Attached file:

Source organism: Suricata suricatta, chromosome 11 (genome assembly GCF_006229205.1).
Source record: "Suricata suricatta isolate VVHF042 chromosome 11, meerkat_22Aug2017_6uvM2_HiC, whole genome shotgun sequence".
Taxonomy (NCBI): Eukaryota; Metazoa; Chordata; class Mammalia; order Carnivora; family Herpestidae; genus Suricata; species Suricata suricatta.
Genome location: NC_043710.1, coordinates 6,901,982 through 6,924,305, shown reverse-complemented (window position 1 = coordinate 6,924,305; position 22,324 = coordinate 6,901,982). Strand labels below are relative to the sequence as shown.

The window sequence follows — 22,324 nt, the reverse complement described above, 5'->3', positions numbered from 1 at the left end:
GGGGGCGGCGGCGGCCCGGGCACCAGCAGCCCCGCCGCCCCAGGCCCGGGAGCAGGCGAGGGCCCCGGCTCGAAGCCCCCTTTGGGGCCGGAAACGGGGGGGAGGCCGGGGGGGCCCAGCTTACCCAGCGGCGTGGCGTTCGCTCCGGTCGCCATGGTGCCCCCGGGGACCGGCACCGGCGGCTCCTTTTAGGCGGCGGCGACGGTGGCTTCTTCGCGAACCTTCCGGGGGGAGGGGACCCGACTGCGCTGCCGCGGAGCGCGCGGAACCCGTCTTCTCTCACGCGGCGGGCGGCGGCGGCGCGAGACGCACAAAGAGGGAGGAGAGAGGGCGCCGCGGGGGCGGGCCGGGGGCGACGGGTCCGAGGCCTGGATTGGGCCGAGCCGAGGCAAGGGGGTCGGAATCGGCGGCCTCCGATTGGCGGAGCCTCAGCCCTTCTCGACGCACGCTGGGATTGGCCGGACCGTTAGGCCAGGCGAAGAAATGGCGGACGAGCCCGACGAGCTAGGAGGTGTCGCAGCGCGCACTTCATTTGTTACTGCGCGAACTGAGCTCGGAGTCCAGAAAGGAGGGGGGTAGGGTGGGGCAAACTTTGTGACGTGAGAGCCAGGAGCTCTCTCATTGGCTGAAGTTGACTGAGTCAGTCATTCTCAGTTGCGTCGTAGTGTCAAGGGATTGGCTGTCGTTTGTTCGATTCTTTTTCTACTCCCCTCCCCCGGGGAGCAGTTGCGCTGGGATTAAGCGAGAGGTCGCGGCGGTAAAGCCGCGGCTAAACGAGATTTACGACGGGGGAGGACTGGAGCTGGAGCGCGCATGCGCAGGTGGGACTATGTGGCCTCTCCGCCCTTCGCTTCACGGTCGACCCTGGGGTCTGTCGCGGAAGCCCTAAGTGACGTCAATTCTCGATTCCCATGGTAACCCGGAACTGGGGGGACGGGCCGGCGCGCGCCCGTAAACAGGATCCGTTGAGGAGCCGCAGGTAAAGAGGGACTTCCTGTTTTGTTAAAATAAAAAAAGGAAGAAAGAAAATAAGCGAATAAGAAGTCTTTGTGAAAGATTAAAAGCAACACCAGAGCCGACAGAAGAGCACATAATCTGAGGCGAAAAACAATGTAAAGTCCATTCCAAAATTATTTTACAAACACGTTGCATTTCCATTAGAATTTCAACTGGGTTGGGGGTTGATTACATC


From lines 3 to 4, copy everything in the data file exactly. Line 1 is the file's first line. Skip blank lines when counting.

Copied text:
Taxonomy (NCBI): Eukaryota; Metazoa; Chordata; class Mammalia; order Carnivora; family Herpestidae; genus Suricata; species Suricata suricatta.
Genome location: NC_043710.1, coordinates 6,901,982 through 6,924,305, shown reverse-complemented (window position 1 = coordinate 6,924,305; position 22,324 = coordinate 6,901,982). Strand labels below are relative to the sequence as shown.